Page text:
Jim Nantz: A Sportscaster Unlike Any Other

New Canaan's Nantz receives another prestigious honor that puts the CBS sportscaster in a class not by himself, but one that's reserved for legends.

The magic carpet ride of Jim Nantz has ascended to a level where only a few sportscasters have ever gone before. Last week the Pro Football Hall of Fame announced the long-time voice of CBS Sports would be the 2011 recipient of the Pete Rozelle Award, which recognizes exceptional contributions to radio and television in professional football.

"It's one of the biggest honors of my career," said Nantz, who is a New Canaan resident. "In our industry it doesn't get any bigger than this. I wasn't expecting it and when I received the call I was really blindsided."

At 52, Nantz is the youngest person ever to receive the award, launching him into rarefied air among sportscasters. This honor, along with the Curt Gowdy Media Award presented to him by the Basketball Hall of Fame in 2002, makes Nantz just one of three sportscasters to be recognized by the pro football and basketball halls of fame. Gowdy and Dick Enberg are the others.

"When they told me that, I had to sit down for a minute," said Nantz, who played golf at the University of Houston. "I feel like I'm still a young man and to be in the company of legends like Gowdy and Enberg is a tremendous honor." 

Nantz got his start in the business while he was a junior in college. He'd anchor the weekend sports at the CBS affiliate in Houston. It didn't take long before Nantz caught the attention of television executives at headquarters in New York. 

"Ted Shaker, who was the executive producer of CBS Sports, took a giant leap of faith in me," said Nantz. "I was just 26 years old and being a network anchor at that age was unheard of. Shaker really believed in me and my ability to do live television on a network. It was risky." 

Nantz rewarded Shaker's faith in him by becoming one of the most versatile and talented sportscasters the industry has ever seen. He makes the seamless transition from the NFL to college basketball to golf and is a five time winner of the National Sportscaster of the Year award. 

He has worked on the NFL since 1988 and has been part of four Super Bowls as a studio host and play-by-play man. But when March comes around, Nantz really shines. He goes from the madness of the NCAA tournament to the awe-inspiring sights and sounds of the Masters.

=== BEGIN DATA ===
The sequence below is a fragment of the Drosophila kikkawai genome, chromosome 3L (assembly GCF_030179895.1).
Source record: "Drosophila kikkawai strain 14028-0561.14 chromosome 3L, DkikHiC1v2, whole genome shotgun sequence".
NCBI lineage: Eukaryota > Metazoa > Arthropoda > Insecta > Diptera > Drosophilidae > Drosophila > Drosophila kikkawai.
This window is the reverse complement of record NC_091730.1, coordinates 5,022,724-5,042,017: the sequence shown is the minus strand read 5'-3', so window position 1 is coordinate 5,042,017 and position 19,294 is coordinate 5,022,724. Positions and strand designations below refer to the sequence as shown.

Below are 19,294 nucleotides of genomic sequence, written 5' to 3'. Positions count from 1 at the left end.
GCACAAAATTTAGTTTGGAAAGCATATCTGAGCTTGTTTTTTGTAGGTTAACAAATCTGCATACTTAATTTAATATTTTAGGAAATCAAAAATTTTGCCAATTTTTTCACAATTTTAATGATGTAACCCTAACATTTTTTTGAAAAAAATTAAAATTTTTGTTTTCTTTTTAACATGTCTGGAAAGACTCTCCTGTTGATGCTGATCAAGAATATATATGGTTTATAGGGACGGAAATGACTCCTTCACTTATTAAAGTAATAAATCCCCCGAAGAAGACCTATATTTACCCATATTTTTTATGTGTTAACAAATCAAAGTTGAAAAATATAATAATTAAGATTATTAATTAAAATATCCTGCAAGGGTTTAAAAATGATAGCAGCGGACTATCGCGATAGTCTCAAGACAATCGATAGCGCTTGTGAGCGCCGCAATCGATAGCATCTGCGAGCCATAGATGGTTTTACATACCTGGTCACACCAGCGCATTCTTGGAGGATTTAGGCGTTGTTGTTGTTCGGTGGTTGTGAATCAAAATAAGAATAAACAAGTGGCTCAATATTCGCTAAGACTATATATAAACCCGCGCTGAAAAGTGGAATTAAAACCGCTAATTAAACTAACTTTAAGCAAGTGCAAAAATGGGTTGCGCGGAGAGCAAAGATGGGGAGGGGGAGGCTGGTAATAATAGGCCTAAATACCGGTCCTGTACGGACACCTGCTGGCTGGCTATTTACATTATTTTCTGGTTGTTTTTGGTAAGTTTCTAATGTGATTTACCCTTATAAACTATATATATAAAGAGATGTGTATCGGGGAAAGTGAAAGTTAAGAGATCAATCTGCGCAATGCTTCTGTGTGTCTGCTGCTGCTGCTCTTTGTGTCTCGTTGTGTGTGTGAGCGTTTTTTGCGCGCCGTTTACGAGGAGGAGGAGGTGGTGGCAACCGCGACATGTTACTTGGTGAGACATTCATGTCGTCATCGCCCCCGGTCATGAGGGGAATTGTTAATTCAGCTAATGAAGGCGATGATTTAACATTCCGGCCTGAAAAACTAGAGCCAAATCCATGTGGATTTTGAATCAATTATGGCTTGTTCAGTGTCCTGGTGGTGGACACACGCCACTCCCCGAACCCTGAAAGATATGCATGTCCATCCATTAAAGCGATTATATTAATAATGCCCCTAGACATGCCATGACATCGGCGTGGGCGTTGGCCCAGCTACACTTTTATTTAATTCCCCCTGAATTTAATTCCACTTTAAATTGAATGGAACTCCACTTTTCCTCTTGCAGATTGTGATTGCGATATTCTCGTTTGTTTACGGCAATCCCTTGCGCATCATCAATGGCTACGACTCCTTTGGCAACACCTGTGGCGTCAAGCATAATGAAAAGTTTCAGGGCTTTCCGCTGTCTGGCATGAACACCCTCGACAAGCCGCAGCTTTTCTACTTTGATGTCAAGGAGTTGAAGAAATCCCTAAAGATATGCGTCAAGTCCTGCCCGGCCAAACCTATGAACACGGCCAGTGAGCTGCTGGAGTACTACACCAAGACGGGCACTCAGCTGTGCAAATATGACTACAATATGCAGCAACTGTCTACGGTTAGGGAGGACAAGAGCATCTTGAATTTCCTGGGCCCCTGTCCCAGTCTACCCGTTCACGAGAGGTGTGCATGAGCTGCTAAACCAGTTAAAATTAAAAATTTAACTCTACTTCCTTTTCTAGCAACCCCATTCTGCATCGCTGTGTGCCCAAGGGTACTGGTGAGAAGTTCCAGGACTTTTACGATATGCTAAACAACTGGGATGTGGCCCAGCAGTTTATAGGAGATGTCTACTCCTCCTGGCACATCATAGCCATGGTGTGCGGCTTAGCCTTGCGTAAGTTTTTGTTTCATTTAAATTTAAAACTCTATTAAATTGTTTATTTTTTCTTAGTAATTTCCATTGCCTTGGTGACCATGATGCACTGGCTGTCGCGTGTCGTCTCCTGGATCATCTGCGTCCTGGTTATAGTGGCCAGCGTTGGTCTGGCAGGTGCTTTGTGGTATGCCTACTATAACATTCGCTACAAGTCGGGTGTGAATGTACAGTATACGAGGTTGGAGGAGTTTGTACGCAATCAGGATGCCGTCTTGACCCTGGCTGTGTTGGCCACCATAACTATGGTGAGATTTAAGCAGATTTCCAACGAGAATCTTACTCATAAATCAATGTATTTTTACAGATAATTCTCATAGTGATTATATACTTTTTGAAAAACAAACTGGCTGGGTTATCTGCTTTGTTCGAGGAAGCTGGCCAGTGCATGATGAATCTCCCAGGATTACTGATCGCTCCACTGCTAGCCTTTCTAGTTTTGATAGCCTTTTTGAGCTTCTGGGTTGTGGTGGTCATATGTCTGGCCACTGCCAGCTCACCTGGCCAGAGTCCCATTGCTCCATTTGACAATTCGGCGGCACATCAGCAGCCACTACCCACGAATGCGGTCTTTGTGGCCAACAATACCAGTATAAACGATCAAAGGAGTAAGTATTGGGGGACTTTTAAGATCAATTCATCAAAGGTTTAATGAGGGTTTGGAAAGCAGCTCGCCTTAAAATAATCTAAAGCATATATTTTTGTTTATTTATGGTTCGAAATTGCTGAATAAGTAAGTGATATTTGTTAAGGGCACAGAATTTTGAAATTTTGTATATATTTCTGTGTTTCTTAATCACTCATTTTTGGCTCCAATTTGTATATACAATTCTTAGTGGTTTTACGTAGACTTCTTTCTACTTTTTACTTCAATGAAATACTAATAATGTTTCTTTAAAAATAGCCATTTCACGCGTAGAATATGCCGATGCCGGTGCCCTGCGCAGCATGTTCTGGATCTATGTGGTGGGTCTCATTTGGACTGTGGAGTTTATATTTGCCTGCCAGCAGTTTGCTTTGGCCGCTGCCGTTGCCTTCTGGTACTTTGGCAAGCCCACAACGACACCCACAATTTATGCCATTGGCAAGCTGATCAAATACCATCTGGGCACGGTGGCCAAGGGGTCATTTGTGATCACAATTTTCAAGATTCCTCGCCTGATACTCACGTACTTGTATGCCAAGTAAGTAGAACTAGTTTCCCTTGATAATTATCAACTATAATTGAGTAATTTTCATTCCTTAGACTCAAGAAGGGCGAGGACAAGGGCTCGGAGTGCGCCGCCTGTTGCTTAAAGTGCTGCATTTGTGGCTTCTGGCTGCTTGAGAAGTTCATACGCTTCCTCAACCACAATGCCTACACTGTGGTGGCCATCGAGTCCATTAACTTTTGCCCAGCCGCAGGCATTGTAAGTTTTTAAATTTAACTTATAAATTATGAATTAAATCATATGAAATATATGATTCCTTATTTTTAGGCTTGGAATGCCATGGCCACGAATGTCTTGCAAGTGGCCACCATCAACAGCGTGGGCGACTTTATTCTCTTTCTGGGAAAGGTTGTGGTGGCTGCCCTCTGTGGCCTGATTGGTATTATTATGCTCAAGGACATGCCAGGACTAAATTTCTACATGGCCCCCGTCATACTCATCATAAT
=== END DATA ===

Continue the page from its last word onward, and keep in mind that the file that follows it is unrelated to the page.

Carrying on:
"I really pinch myself every year when I go through that stretch," said Nantz. "People at the Final Four say, 'And after this you go to the Masters? That's unbelievable', and it really is. I never take it for granted or have a sense of entitlement. I realize how lucky I am. But I also have worked really hard and got to where I am through my preparation."

Nantz has experienced a lot of shining moments in his career with CBS Sports. He was on the dance floor when a Cinderella named Butler almost beat Duke for the national title. When Tiger Woods burst onto the scene in 1997 with an earth-shattering performance at the Masters, Nantz was in the tower calling "it one for the ages." But it was the 2010 Super Bowl in Miami that holds a special place in his heart.

"When I was eight years old my Dad took me to the Saints first game in the NFL," said Nantz. "It was the birth of the Saints and to follow them to their culmination as Super Bowl champs, after all the organization had been through, was really special. Calling their victory over the Colts is one of the most prideful moments of my career."

Anyone who has watched golf on CBS, knows how much pride Nantz takes in his work on the Masters. After 26 years calling the action, he has become as much a part of Augusta as the Azaleas and Amen Corner.

Nantz had made it known that his goal was to cover 50 Masters tournaments in his career. But that changed recently, when he was presented with an award by broadcasting great, Jack Whitaker.

"Jack was saying that he wanted to see me around for the 100th anniversary of the Masters. My goal was 50 years but that would take me to the 99th Masters. I want to be there for the 100th, which will be in the year 2036." 

Nantz will be 76 when the Masters celebrates its 100th anniversary, which is an age when most broadcasters not named Enberg and Mike Wallace, have long been retired.

But Nantz has accomplished everything he's set his mind to and fullfiled every dream of his when it comes to broadcasting. It wouldn't be wise to bet against him on reaching this goal, which is like the Masters tradition itself: unlike any other.

(Editor's Note: Ted Shaker is married to New Canaan Patch editor Sheryl Shaker.)


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